Tarquin said, “You said there was some good news.”

“There is,” Kala said.

“Go on then, tell us what it is—”

“Don’t be so impatient, Tarquin,” Andrea said. That alone was enough to turn Tarquin to jelly.

“Okay, Andy,” he said. “So— ouch!”

“Whatever’s the matter, Tarquin?” Andy asked in that sultry, sexy, irresistible way that only she can (according to Tarquin, anyway).

“Don’t worry about him,” Patsy said, “he’s just not allowed to apologise.”

“Is that still working?”

“Sure is.”

“Poor love…”

“Don’t offer him sympathy,” Meredith advised, “I did once, and it took me months to shake him off.”

“Did you want to know the good news?” Kala asked. Had it possessed a voice, it would have been tinged with impatience, but that’s just not possible when all you have to work with are concepts and constructs.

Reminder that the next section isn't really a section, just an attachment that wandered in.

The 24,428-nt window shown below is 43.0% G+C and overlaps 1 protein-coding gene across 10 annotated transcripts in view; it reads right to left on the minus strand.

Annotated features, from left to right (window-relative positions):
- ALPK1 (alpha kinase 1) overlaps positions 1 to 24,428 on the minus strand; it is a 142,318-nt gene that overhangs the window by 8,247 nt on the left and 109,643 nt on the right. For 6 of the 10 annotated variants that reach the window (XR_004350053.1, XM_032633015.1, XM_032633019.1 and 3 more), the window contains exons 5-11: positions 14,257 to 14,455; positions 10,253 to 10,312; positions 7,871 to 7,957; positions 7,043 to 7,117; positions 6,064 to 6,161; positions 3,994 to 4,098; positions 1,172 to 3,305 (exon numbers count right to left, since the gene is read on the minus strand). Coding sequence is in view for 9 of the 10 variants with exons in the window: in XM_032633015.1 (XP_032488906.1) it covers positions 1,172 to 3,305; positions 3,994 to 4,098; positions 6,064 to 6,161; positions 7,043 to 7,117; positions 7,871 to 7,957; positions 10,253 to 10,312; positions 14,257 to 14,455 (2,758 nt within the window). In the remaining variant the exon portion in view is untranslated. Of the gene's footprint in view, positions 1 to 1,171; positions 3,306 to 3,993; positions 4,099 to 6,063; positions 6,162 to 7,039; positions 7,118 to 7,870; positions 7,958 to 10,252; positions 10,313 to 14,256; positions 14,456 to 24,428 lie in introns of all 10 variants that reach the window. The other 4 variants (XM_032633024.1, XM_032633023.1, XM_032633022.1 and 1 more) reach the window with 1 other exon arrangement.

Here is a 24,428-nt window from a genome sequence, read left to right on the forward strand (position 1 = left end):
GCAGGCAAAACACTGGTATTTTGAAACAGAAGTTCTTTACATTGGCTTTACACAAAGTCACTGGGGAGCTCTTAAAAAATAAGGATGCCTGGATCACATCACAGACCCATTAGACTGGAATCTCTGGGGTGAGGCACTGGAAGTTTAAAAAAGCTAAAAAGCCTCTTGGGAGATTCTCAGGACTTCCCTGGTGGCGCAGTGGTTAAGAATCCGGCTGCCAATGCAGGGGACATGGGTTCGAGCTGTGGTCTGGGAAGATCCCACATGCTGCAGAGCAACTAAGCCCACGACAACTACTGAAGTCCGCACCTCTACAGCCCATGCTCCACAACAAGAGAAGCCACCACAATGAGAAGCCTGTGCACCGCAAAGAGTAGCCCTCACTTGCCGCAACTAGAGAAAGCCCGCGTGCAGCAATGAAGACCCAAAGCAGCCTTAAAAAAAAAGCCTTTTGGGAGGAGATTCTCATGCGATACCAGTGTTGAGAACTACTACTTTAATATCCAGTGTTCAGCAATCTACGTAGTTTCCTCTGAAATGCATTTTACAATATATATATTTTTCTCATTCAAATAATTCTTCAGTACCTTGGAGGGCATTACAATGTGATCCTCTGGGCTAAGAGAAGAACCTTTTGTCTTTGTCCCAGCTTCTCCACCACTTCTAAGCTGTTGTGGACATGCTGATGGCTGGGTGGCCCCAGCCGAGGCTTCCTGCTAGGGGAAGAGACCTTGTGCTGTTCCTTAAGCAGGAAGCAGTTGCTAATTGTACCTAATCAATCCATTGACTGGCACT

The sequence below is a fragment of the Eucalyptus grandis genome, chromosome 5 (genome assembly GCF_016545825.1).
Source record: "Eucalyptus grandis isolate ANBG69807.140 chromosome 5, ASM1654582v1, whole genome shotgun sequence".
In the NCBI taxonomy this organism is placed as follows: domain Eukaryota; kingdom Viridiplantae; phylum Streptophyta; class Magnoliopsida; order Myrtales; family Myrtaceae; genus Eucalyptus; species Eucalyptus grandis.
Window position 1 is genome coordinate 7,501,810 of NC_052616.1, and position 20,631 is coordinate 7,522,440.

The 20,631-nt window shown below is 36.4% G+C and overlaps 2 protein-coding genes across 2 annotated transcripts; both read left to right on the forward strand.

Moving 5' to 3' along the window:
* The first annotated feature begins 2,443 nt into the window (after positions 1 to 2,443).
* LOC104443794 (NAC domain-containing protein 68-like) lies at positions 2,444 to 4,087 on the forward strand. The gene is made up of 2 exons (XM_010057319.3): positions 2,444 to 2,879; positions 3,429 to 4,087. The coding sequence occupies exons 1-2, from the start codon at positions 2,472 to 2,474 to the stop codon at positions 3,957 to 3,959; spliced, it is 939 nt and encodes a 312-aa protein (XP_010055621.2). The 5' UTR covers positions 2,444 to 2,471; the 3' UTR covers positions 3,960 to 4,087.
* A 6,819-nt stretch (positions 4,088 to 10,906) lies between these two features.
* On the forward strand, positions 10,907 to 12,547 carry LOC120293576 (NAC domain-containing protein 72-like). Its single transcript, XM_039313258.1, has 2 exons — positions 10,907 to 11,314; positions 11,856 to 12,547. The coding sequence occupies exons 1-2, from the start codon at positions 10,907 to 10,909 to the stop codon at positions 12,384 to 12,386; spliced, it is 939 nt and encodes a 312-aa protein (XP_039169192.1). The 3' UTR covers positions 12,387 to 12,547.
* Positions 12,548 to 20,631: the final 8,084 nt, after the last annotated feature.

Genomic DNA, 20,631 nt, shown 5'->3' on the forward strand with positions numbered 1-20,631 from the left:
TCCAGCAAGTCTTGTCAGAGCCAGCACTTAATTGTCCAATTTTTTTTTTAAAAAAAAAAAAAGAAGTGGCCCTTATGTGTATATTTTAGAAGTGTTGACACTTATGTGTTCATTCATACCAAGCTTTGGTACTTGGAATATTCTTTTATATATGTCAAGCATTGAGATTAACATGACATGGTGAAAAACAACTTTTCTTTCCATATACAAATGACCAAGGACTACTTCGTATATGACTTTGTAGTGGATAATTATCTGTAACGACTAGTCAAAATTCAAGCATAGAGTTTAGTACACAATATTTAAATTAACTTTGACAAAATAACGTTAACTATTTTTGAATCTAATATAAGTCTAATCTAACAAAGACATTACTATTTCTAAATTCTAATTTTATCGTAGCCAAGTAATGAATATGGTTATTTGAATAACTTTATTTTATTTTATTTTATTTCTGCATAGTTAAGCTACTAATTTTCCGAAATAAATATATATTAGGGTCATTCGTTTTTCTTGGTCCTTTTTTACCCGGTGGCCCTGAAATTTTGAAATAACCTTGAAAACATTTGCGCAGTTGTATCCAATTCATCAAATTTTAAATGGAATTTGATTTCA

“Yes, please,” Joan said, “whatever the others are talking about, I still want to talk about this project.”

“Well,” Kala explained, “as I said, none of the materials is up to it… on its own. However, our specialists melded two of them together, samples three and seven, in such a way that the resulting material might just do it.”

“Might just do it?”

“Okay, I meant would be up to the job. It’ll work.”

Chief Marshgass was excited by this development. “Does that mean some of us will be able to use the device?”

“Yes, I guess it does.”

“From day one?”

“It means more than that, chief. It also means that you can, with the new material, make a suit like the ones you use to go outside on the moon. That will be enough to support you here on Earth.”

“Really?” the chief asked, hardly daring to believe such an advancement would be possible.